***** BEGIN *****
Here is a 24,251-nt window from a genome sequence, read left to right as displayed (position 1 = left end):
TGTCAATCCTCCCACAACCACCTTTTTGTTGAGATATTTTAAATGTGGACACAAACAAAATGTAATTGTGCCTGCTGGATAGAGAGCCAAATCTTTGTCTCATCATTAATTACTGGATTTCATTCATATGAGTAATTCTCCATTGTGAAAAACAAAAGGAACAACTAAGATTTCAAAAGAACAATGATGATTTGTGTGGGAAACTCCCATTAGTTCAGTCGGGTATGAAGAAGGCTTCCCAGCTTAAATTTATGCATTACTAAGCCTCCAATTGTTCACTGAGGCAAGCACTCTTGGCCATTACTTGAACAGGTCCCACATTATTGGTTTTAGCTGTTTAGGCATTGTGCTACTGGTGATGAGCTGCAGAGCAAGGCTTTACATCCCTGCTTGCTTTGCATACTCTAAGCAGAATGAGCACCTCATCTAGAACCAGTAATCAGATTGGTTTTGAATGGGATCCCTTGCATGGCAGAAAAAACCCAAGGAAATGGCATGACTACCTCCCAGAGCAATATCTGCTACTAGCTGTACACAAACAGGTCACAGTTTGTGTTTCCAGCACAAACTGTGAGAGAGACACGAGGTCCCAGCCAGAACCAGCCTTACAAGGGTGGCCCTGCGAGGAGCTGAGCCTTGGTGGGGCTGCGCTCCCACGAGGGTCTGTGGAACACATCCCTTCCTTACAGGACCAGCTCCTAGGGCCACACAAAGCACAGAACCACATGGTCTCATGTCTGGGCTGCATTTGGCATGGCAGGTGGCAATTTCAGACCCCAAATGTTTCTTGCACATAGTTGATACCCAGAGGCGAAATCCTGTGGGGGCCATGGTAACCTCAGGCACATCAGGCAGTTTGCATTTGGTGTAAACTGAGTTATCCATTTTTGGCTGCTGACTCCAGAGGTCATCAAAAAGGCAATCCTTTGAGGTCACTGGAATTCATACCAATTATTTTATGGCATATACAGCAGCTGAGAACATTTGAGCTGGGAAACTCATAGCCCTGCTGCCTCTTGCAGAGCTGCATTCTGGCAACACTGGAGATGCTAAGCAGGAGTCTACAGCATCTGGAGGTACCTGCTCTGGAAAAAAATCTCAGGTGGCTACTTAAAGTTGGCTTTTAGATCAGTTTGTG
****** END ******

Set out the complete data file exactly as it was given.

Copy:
Here is a 24,251-nt window from a genome sequence, read left to right as displayed (position 1 = left end):
TGTCAATCCTCCCACAACCACCTTTTTGTTGAGATATTTTAAATGTGGACACAAACAAAATGTAATTGTGCCTGCTGGATAGAGAGCCAAATCTTTGTCTCATCATTAATTACTGGATTTCATTCATATGAGTAATTCTCCATTGTGAAAAACAAAAGGAACAACTAAGATTTCAAAAGAACAATGATGATTTGTGTGGGAAACTCCCATTAGTTCAGTCGGGTATGAAGAAGGCTTCCCAGCTTAAATTTATGCATTACTAAGCCTCCAATTGTTCACTGAGGCAAGCACTCTTGGCCATTACTTGAACAGGTCCCACATTATTGGTTTTAGCTGTTTAGGCATTGTGCTACTGGTGATGAGCTGCAGAGCAAGGCTTTACATCCCTGCTTGCTTTGCATACTCTAAGCAGAATGAGCACCTCATCTAGAACCAGTAATCAGATTGGTTTTGAATGGGATCCCTTGCATGGCAGAAAAAACCCAAGGAAATGGCATGACTACCTCCCAGAGCAATATCTGCTACTAGCTGTACACAAACAGGTCACAGTTTGTGTTTCCAGCACAAACTGTGAGAGAGACACGAGGTCCCAGCCAGAACCAGCCTTACAAGGGTGGCCCTGCGAGGAGCTGAGCCTTGGTGGGGCTGCGCTCCCACGAGGGTCTGTGGAACACATCCCTTCCTTACAGGACCAGCTCCTAGGGCCACACAAAGCACAGAACCACATGGTCTCATGTCTGGGCTGCATTTGGCATGGCAGGTGGCAATTTCAGACCCCAAATGTTTCTTGCACATAGTTGATACCCAGAGGCGAAATCCTGTGGGGGCCATGGTAACCTCAGGCACATCAGGCAGTTTGCATTTGGTGTAAACTGAGTTATCCATTTTTGGCTGCTGACTCCAGAGGTCATCAAAAAGGCAATCCTTTGAGGTCACTGGAATTCATACCAATTATTTTATGGCATATACAGCAGCTGAGAACATTTGAGCTGGGAAACTCATAGCCCTGCTGCCTCTTGCAGAGCTGCATTCTGGCAACACTGGAGATGCTAAGCAGGAGTCTACAGCATCTGGAGGTACCTGCTCTGGAAAAAAATCTCAGGTGGCTACTTAAAGTTGGCTTTTAGATCAGTTTGTG